36. At least no cockroaches scurried when you switched the light on. Yellow lines ran circles inside the tub. You turned on the water, hot as it could go. Steam billowed. You slumped to the tiled floor and leaned against the porcelain. The bag upended and spilled its contents all over the floor. A tube of cortisone cream rolled closest one to your hand, so you unscrewed the cap, held it over the rising water and squeezed until the bottle was empty. You dropped the tube to ground, grabbed a new one, and squeezed again.
  38. When you finished, the tile was mostly hidden by caps and crumpled tubes. The water gurgled, now a medicinal stew whose ascetic fumes made you lightheaded.
  40. One article at a time, your clothes slid off, wet and dry in patches. You rolled over the tub's rim and sent scalding water sopping onto the floor. Bare, abused skin hissed, but God, it felt good.
  42. Your eyes closed and your head dipped beneath the milky brew. Up you came and inhaled intoxicating steam through your mouth. Eyes stared ahead. Dim light from the room outside creeped through the crack in the door. Dirt, chlorine, and antiseptics mixed with a miserable fatigue you never knew existed. Primal relief flowed through your body.
  44. How long could you stay there? One night? One week? As long as the world minded the Do Not Disturb sign hanging on the door, that's how long.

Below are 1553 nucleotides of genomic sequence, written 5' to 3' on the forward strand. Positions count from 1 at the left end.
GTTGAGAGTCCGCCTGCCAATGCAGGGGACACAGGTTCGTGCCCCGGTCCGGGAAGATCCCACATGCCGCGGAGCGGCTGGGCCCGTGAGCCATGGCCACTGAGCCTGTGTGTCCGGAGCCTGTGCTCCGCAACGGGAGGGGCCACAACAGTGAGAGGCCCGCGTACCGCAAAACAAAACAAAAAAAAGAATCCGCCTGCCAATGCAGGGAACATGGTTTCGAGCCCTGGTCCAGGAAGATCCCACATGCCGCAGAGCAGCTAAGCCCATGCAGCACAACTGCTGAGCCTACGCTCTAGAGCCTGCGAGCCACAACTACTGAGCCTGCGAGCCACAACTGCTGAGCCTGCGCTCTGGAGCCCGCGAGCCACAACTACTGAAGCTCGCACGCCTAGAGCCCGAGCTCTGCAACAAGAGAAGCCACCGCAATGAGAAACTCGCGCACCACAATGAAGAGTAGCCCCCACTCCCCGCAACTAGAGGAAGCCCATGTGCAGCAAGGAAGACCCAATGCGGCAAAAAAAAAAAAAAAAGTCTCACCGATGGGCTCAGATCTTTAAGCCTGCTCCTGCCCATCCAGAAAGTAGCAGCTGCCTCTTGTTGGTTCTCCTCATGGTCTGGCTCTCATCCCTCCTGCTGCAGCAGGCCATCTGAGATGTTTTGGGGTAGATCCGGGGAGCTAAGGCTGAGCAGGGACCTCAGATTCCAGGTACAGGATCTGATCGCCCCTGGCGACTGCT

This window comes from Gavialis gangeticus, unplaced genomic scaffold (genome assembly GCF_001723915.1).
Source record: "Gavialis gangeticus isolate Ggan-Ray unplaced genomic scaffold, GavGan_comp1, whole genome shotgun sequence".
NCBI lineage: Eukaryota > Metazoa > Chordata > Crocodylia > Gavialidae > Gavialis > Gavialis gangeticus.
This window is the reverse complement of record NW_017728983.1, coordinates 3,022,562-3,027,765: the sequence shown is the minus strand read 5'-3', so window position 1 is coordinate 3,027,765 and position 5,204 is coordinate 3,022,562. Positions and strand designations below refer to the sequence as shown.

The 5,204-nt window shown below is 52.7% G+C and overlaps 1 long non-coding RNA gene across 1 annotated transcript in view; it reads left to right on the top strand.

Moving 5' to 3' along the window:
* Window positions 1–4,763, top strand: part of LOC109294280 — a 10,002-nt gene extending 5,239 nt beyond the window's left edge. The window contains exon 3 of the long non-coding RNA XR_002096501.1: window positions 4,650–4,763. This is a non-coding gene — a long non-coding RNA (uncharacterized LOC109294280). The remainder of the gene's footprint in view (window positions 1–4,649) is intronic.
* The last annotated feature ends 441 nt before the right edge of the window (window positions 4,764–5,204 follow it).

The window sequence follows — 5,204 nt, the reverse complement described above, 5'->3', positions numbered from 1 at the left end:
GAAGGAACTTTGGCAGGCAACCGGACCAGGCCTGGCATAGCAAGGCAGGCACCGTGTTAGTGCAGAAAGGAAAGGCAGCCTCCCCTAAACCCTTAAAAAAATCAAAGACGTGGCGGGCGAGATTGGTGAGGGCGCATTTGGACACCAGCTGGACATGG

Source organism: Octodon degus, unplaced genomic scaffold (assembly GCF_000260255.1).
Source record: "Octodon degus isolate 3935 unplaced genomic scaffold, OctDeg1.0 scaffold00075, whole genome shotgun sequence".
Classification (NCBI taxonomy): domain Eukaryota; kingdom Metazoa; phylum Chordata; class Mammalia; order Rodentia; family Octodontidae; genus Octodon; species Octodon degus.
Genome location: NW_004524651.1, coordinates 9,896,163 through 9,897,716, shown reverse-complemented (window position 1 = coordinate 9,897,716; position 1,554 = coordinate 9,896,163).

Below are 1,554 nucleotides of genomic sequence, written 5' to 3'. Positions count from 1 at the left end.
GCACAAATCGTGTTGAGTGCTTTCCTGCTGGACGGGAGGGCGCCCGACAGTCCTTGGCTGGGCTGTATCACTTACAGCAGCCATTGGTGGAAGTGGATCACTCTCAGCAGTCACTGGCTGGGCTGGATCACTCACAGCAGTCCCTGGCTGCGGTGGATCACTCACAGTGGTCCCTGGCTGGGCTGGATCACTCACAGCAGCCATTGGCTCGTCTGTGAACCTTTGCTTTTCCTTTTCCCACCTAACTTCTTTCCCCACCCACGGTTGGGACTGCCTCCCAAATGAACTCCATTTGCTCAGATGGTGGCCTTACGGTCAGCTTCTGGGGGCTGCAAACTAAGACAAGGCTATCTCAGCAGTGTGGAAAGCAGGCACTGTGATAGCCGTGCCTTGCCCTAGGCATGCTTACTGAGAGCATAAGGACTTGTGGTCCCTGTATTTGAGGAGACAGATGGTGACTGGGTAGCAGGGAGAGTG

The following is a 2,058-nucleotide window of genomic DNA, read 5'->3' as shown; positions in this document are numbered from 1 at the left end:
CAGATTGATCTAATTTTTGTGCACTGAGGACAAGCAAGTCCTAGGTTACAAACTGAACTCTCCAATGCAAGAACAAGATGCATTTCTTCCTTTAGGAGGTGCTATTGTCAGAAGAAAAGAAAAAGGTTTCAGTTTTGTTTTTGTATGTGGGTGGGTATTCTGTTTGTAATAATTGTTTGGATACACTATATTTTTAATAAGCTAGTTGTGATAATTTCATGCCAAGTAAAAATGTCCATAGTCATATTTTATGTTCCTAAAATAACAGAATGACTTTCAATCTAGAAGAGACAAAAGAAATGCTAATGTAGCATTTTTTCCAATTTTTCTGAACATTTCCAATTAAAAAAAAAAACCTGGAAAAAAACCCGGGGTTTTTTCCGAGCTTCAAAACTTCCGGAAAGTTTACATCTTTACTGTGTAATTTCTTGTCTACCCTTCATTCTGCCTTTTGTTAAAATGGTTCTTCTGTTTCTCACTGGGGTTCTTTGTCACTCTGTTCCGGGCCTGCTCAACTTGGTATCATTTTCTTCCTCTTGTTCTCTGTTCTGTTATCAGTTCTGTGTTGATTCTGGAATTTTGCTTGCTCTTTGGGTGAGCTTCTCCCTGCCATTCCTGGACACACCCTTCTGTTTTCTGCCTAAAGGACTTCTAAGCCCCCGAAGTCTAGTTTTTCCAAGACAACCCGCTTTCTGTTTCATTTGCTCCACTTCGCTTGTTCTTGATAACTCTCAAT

46. Sleep didn't take you in the tub. No telling what kind of teeth you'd run into if it did.
  48. -
  50. The room's blinds were snapped tight. The muddy red curtains weighted down with whatever you could find provided a second layer . You tied a sheet around the frame and stopped any natural light from intruding.
  52. The room would've hosted near-complete darkness if you weren't hunched over on the edge of the bed with the tv remote in hand, flipping channels end over end, neither here or anywhere. Clipped voices spoke to a pair of ears that weren't paying much attention.
  54. “Astronomers around the country are baffled as to last nights events. No one conclusive explanation has been settled upon-”
  56. “Social media sites are experiencing massive slow downs as there's no shortage of people uploading videos and pictures of-”
  58. “-are still being tallied. Right now the -the sheer number of reported missing persons are far beyond record levels.”
  60. "suspect some kind of correlation between the storm and astronomical shi-"
  62. “Disturbing footage of the anomalous weather, viewer discretion is heavily advi-”
  64. “'Must not break in this moment of crisis,' said the mayor in his earlier address, but still visibly shaken.”
  66. “gripped in panic and fear-”
  68. “What some believe is an unidentified creature-”
  70. The tv blipped off at the press of your finger.
  72. -
  74. You put off leaving the room for food as long as you could. At least another day passed before you risked taking your fill of free donuts and coffee in the lobby and decided to take your meal outside. The glazed sugar and bitter caffeine hurt going down, and you struggled against hawking it back up after two swallows. You fought to stomach enough calories to see you through another day.
  76. You sipped from a paper cup.